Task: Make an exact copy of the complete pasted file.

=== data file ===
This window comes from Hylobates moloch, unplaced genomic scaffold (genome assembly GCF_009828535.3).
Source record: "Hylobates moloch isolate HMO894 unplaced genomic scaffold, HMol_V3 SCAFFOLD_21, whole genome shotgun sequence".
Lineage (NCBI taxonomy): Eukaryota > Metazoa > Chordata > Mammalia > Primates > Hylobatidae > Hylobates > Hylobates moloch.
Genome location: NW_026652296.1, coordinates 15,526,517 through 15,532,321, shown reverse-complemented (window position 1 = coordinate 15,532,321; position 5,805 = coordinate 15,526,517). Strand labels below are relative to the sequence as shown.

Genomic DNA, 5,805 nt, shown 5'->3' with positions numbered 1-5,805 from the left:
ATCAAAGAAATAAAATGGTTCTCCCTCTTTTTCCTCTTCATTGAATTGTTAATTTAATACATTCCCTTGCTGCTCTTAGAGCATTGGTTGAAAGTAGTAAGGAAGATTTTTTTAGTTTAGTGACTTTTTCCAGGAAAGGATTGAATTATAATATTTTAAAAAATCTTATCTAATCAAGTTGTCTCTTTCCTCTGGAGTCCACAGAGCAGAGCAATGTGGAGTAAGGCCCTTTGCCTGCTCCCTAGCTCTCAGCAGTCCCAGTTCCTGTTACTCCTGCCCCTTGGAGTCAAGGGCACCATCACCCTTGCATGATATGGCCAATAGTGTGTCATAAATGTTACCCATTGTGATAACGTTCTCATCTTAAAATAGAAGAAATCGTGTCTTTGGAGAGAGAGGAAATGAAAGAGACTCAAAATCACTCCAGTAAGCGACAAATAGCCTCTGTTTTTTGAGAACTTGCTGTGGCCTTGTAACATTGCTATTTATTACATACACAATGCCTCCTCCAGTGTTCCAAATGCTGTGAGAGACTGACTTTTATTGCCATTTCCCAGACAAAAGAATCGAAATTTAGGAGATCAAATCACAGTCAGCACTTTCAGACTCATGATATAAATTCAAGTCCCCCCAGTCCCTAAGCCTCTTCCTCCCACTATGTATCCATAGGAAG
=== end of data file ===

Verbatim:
This window comes from Hylobates moloch, unplaced genomic scaffold (genome assembly GCF_009828535.3).
Source record: "Hylobates moloch isolate HMO894 unplaced genomic scaffold, HMol_V3 SCAFFOLD_21, whole genome shotgun sequence".
Lineage (NCBI taxonomy): Eukaryota > Metazoa > Chordata > Mammalia > Primates > Hylobatidae > Hylobates > Hylobates moloch.
Genome location: NW_026652296.1, coordinates 15,526,517 through 15,532,321, shown reverse-complemented (window position 1 = coordinate 15,532,321; position 5,805 = coordinate 15,526,517). Strand labels below are relative to the sequence as shown.

Genomic DNA, 5,805 nt, shown 5'->3' with positions numbered 1-5,805 from the left:
ATCAAAGAAATAAAATGGTTCTCCCTCTTTTTCCTCTTCATTGAATTGTTAATTTAATACATTCCCTTGCTGCTCTTAGAGCATTGGTTGAAAGTAGTAAGGAAGATTTTTTTAGTTTAGTGACTTTTTCCAGGAAAGGATTGAATTATAATATTTTAAAAAATCTTATCTAATCAAGTTGTCTCTTTCCTCTGGAGTCCACAGAGCAGAGCAATGTGGAGTAAGGCCCTTTGCCTGCTCCCTAGCTCTCAGCAGTCCCAGTTCCTGTTACTCCTGCCCCTTGGAGTCAAGGGCACCATCACCCTTGCATGATATGGCCAATAGTGTGTCATAAATGTTACCCATTGTGATAACGTTCTCATCTTAAAATAGAAGAAATCGTGTCTTTGGAGAGAGAGGAAATGAAAGAGACTCAAAATCACTCCAGTAAGCGACAAATAGCCTCTGTTTTTTGAGAACTTGCTGTGGCCTTGTAACATTGCTATTTATTACATACACAATGCCTCCTCCAGTGTTCCAAATGCTGTGAGAGACTGACTTTTATTGCCATTTCCCAGACAAAAGAATCGAAATTTAGGAGATCAAATCACAGTCAGCACTTTCAGACTCATGATATAAATTCAAGTCCCCCCAGTCCCTAAGCCTCTTCCTCCCACTATGTATCCATAGGAAG